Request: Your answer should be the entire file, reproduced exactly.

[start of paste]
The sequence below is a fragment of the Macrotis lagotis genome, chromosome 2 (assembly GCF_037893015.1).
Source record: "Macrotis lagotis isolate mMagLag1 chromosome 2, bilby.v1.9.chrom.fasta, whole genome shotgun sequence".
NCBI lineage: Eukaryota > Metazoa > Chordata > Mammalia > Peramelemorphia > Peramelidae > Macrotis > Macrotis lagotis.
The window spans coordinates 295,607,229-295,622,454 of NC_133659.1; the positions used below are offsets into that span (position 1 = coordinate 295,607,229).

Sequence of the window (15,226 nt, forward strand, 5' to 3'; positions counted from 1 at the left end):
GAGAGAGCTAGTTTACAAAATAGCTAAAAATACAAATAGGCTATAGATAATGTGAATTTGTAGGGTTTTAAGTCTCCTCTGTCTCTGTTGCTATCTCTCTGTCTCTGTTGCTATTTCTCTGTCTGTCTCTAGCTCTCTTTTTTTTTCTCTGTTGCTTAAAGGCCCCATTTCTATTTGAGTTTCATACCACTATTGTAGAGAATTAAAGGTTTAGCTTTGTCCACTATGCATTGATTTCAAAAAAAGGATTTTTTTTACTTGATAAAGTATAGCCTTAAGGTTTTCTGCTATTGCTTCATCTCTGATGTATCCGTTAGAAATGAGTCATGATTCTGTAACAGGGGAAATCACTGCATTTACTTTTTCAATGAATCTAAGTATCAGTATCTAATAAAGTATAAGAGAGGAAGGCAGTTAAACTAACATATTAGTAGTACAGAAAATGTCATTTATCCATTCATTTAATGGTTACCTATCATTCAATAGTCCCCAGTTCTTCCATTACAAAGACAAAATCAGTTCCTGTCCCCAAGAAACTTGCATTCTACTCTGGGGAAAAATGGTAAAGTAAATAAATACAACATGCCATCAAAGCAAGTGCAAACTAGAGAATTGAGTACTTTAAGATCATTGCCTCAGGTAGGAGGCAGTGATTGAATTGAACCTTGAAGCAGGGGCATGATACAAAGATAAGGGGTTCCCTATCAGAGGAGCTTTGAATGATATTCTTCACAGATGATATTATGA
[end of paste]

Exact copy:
The sequence below is a fragment of the Macrotis lagotis genome, chromosome 2 (assembly GCF_037893015.1).
Source record: "Macrotis lagotis isolate mMagLag1 chromosome 2, bilby.v1.9.chrom.fasta, whole genome shotgun sequence".
NCBI lineage: Eukaryota > Metazoa > Chordata > Mammalia > Peramelemorphia > Peramelidae > Macrotis > Macrotis lagotis.
The window spans coordinates 295,607,229-295,622,454 of NC_133659.1; the positions used below are offsets into that span (position 1 = coordinate 295,607,229).

Sequence of the window (15,226 nt, forward strand, 5' to 3'; positions counted from 1 at the left end):
GAGAGAGCTAGTTTACAAAATAGCTAAAAATACAAATAGGCTATAGATAATGTGAATTTGTAGGGTTTTAAGTCTCCTCTGTCTCTGTTGCTATCTCTCTGTCTCTGTTGCTATTTCTCTGTCTGTCTCTAGCTCTCTTTTTTTTTCTCTGTTGCTTAAAGGCCCCATTTCTATTTGAGTTTCATACCACTATTGTAGAGAATTAAAGGTTTAGCTTTGTCCACTATGCATTGATTTCAAAAAAAGGATTTTTTTTACTTGATAAAGTATAGCCTTAAGGTTTTCTGCTATTGCTTCATCTCTGATGTATCCGTTAGAAATGAGTCATGATTCTGTAACAGGGGAAATCACTGCATTTACTTTTTCAATGAATCTAAGTATCAGTATCTAATAAAGTATAAGAGAGGAAGGCAGTTAAACTAACATATTAGTAGTACAGAAAATGTCATTTATCCATTCATTTAATGGTTACCTATCATTCAATAGTCCCCAGTTCTTCCATTACAAAGACAAAATCAGTTCCTGTCCCCAAGAAACTTGCATTCTACTCTGGGGAAAAATGGTAAAGTAAATAAATACAACATGCCATCAAAGCAAGTGCAAACTAGAGAATTGAGTACTTTAAGATCATTGCCTCAGGTAGGAGGCAGTGATTGAATTGAACCTTGAAGCAGGGGCATGATACAAAGATAAGGGGTTCCCTATCAGAGGAGCTTTGAATGATATTCTTCACAGATGATATTATGA